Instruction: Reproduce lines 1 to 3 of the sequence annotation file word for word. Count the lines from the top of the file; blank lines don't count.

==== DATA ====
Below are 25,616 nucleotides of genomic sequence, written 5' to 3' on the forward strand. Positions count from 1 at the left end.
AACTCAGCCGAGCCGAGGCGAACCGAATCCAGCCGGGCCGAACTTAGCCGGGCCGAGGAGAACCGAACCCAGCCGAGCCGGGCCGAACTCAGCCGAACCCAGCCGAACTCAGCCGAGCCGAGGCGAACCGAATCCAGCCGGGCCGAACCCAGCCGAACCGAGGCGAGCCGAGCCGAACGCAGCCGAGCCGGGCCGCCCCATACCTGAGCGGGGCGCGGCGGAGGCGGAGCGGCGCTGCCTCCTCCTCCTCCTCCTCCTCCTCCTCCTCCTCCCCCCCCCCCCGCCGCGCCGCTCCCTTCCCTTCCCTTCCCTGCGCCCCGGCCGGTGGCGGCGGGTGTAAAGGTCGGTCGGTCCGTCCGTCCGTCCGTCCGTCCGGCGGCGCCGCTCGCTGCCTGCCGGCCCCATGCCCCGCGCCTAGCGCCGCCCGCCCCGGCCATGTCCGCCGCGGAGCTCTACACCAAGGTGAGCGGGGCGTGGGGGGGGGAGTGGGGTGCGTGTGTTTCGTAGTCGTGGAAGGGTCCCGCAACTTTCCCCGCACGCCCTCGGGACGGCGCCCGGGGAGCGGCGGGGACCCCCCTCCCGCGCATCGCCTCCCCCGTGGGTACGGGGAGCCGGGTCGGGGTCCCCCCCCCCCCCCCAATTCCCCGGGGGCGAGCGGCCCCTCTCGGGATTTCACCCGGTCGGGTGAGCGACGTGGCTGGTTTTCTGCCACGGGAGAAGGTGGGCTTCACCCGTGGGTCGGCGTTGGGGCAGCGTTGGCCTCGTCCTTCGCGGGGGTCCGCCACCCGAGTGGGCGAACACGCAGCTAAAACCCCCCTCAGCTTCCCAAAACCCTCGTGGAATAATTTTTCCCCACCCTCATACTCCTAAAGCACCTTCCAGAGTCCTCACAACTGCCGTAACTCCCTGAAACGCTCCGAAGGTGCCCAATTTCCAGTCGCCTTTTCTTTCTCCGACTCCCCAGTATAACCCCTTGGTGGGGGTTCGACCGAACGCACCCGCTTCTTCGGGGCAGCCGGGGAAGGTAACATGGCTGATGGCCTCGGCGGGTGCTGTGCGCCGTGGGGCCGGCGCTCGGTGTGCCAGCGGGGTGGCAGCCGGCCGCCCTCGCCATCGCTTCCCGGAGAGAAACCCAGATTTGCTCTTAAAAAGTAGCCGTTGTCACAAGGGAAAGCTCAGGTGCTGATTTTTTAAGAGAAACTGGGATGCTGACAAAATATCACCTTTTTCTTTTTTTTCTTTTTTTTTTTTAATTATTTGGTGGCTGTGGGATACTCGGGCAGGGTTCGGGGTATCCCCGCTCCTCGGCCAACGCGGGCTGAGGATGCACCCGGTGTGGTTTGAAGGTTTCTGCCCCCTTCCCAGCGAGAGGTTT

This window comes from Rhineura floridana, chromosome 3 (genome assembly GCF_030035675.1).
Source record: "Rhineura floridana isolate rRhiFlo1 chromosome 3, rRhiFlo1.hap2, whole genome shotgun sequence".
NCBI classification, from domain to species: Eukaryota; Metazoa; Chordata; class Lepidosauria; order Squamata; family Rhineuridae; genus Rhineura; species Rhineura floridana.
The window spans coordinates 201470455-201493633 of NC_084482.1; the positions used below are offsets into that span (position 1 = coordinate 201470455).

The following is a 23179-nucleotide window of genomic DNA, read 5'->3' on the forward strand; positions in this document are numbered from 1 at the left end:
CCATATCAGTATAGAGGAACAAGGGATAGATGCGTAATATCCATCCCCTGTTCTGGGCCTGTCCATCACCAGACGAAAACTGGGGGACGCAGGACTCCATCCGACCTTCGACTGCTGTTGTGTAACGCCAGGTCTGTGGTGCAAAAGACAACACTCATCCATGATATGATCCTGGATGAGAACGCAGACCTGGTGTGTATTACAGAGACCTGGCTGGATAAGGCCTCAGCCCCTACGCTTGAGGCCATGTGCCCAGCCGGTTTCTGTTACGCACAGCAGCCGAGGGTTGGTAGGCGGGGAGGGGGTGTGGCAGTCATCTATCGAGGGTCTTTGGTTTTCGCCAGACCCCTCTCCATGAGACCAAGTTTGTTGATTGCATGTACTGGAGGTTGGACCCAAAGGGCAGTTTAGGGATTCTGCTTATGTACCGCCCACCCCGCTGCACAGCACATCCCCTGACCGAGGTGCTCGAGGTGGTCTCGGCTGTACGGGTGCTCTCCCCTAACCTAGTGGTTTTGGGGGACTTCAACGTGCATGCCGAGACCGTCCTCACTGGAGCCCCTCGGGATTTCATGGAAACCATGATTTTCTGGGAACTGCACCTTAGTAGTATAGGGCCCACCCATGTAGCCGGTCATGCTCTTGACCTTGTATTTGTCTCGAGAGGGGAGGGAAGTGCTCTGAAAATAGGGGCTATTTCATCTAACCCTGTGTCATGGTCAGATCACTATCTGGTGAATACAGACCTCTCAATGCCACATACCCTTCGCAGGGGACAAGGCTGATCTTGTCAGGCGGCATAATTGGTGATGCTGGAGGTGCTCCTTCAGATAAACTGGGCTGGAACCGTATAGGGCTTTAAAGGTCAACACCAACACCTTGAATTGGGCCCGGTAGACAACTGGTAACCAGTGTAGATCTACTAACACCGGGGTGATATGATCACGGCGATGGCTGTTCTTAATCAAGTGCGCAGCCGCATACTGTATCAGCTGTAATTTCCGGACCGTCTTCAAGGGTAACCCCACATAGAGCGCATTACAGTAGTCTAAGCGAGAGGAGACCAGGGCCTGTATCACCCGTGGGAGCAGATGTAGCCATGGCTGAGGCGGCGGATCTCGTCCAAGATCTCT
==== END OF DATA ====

Below are 25,616 nucleotides of genomic sequence, written 5' to 3' on the forward strand. Positions count from 1 at the left end.
AACTCAGCCGAGCCGAGGCGAACCGAATCCAGCCGGGCCGAACTTAGCCGGGCCGAGGAGAACCGAACCCAGCCGAGCCGGGCCGAACTCAGCCGAACCCAGCCGAACTCAGCCGAGCCGAGGCGAACCGAATCCAGCCGGGCCGAACCCAGCCGAACCGAGGCGAGCCGAGCCGAACGCAGCCGAGCCGGGCCGCCCCATACCTGAGCGGGGCGCGGCGGAGGCGGAGCGGCGCTGCCTCCTCCTCCTCCTCCTCCTCCTCCTCCTCCTCCCCCCCCCCCCGCCGCGCCGCTCCCTTCCCTTCCCTTCCCTGCGCCCCGGCCGGTGGCGGCGGGTGTAAAGGTCGGTCGGTCCGTCCGTCCGTCCGTCCGTCCGGCGGCGCCGCTCGCTGCCTGCCGGCCCCATGCCCCGCGCCTAGCGCCGCCCGCCCCGGCCATGTCCGCCGCGGAGCTCTACACCAAGGTGAGCGGGGCGTGGGGGGGGGAGTGGGGTGCGTGTGTTTCGTAGTCGTGGAAGGGTCCCGCAACTTTCCCCGCACGCCCTCGGGACGGCGCCCGGGGAGCGGCGGGGACCCCCCTCCCGCGCATCGCCTCCCCCGTGGGTACGGGGAGCCGGGTCGGGGTCCCCCCCCCCCCCCCAATTCCCCGGGGGCGAGCGGCCCCTCTCGGGATTTCACCCGGTCGGGTGAGCGACGTGGCTGGTTTTCTGCCACGGGAGAAGGTGGGCTTCACCCGTGGGTCGGCGTTGGGGCAGCGTTGGCCTCGTCCTTCGCGGGGGTCCGCCACCCGAGTGGGCGAACACGCAGCTAAAACCCCCCTCAGCTTCCCAAAACCCTCGTGGAATAATTTTTCCCCACCCTCATACTCCTAAAGCACCTTCCAGAGTCCTCACAACTGCCGTAACTCCCTGAAACGCTCCGAAGGTGCCCAATTTCCAGTCGCCTTTTCTTTCTCCGACTCCCCAGTATAACCCCTTGGTGGGGGTTCGACCGAACGCACCCGCTTCTTCGGGGCAGCCGGGGAAGGTAACATGGCTGATGGCCTCGGCGGGTGCTGTGCGCCGTGGGGCCGGCGCTCGGTGTGCCAGCGGGGTGGCAGCCGGCCGCCCTCGCCATCGCTTCCCGGAGAGAAACCCAGATTTGCTCTTAAAAAGTAGCCGTTGTCACAAGGGAAAGCTCAGGTGCTGATTTTTTAAGAGAAACTGGGATGCTGACAAAATATCACCTTTTTCTTTTTTTTCTTTTTTTTTTTTAATTATTTGGTGGCTGTGGGATACTCGGGCAGGGTTCGGGGTATCCCCGCTCCTCGGCCAACGCGGGCTGAGGATGCACCCGGTGTGGTTTGAAGGTTTCTGCCCCCTTCCCAGCGAGAGGTTT

This window comes from Rhineura floridana, chromosome 3 (genome assembly GCF_030035675.1).